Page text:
At this point, I was in a bit of a conundrum. I'd gassed up pretty recently, and even after draining as much gas as I could out of the leaky spare tank into the bike's main tank, and into the other spare tank, I still had about a third of a gallon in the leaky one. Due to the position of the leak, there was no way that I could attack the leaky tank to the bike in a way that it wouldn't just end up spraying fuel all over the road. I did what I figured was the best thing to do; I placed the tank in a position where it wouldn't leak, and left it on the side of the road clearly visible. Hopefully the highway crews or something would see it? Maybe a passer-by? I dunno :(

I tied the remaining tank to the bike as securely as I could, and pushed on north to Sudbury.

Once I got to Sudbury, I found a cafe that had internet, and finally checked my e-mail to find that my dad and I had over-shot each other by about 400 miles, due to our lack of communication. I said hell with it, and got a hotel for the night.


The next day, while waiting for my dad to drive over from Ottawa, I tracked down a bike shop and looked into getting a new speedometer cable. They didn't have the specific one for my bike, but they did have a generic, that you were to cut to the proper length and then crimp the required end onto. It cost me about $6.50, so I set to work in the parking lot of the hotel, making sure that it even fit and would drive the speedometer properly. Which it did!

(The smart people reading this will wonder who actually took that picture, and the answer is that my dad showed up at around 4pm. That's the wheel of his van just to the right of the frame)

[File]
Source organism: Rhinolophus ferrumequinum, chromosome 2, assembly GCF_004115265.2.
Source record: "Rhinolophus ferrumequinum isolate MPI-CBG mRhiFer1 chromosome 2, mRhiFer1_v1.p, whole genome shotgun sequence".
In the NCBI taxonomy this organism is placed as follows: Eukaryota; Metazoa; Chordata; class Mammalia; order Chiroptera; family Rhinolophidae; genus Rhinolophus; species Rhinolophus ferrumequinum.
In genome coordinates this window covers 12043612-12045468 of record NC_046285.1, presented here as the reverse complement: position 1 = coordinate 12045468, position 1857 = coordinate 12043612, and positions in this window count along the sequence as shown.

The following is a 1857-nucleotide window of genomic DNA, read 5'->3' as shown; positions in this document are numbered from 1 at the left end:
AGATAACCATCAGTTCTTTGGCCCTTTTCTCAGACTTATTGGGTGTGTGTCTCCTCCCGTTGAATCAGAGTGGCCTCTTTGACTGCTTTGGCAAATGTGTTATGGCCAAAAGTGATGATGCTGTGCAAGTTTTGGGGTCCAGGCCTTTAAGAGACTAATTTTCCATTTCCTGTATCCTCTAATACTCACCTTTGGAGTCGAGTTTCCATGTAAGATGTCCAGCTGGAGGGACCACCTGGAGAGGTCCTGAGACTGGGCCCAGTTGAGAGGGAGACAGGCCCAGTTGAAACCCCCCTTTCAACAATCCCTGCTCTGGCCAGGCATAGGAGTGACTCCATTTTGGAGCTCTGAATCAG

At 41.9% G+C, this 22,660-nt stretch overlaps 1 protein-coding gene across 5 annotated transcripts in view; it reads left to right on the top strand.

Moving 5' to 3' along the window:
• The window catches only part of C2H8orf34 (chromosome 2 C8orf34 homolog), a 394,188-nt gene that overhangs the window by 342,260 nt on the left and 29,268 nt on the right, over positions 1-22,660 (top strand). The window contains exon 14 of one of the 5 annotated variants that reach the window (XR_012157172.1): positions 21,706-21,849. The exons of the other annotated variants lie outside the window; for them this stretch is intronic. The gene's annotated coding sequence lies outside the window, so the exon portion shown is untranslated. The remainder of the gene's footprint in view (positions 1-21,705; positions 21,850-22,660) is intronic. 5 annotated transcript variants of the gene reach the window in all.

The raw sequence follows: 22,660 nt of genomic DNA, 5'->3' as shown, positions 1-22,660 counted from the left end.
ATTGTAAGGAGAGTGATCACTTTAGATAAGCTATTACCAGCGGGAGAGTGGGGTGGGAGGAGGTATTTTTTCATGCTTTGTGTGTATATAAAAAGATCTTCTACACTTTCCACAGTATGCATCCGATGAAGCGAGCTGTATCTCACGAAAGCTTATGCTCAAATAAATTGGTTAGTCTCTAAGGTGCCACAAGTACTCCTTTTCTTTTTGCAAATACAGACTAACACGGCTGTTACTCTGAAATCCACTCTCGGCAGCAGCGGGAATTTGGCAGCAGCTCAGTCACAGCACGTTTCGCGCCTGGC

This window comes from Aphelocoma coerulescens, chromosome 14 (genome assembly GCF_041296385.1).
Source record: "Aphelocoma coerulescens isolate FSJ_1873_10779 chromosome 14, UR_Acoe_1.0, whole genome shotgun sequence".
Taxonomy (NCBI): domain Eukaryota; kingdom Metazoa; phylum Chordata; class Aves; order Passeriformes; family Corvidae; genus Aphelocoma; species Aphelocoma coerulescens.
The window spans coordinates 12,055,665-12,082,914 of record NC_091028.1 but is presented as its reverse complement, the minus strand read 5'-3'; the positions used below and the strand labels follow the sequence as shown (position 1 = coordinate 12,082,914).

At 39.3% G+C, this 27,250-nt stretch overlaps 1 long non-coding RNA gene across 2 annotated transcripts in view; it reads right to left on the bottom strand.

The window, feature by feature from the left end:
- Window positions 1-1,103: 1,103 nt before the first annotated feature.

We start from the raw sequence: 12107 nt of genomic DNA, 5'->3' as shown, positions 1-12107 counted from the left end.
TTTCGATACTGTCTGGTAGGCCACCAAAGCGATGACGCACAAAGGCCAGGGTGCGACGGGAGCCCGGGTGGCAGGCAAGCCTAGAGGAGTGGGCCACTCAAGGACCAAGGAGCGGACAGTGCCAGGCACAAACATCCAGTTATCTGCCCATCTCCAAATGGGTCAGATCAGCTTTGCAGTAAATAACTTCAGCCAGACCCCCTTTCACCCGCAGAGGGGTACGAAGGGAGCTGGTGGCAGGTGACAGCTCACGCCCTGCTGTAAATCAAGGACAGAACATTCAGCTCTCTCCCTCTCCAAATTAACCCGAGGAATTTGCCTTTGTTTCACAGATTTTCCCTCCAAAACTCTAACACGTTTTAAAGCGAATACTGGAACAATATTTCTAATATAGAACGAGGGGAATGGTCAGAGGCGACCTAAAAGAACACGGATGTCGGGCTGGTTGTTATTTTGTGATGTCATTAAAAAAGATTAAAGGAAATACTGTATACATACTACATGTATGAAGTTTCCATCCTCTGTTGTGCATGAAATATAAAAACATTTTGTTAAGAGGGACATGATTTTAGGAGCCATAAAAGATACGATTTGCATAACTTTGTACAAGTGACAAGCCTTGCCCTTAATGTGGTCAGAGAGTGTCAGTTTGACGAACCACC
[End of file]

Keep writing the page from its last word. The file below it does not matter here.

Unfortunately, the other end, the wheel-driven end, wouldn't work. The kit came with the proper end (square drive), but due to the part that you had to crimp on, it wouldn't fit far enough into the wheel drive to engage. I went to a welding shop to ask the guy if he could heat up the cable end with a torch and squish it into a square shape, but he said that he couldn't, there was no way to control the heat evenly enough to prevent melting the wires. Ah well.

I called up a Yamaha shop in Thunder bay (two days ahead of us, roughly), and found to my surprise that they actually did have the factory speedo cable and housing for my bike in stock. I asked them to hold it for me, and my dad and I headed north, up Rt 144.

Ah, two stripes of electrical tape have never been put to better use.

Okay, I'm getting close to check-out time. I'm calling it quits for this update, and I'm not sure when I'll have internet access, or be able to do a big update again. Till then, I'll keep updating the blog from my phone when I can.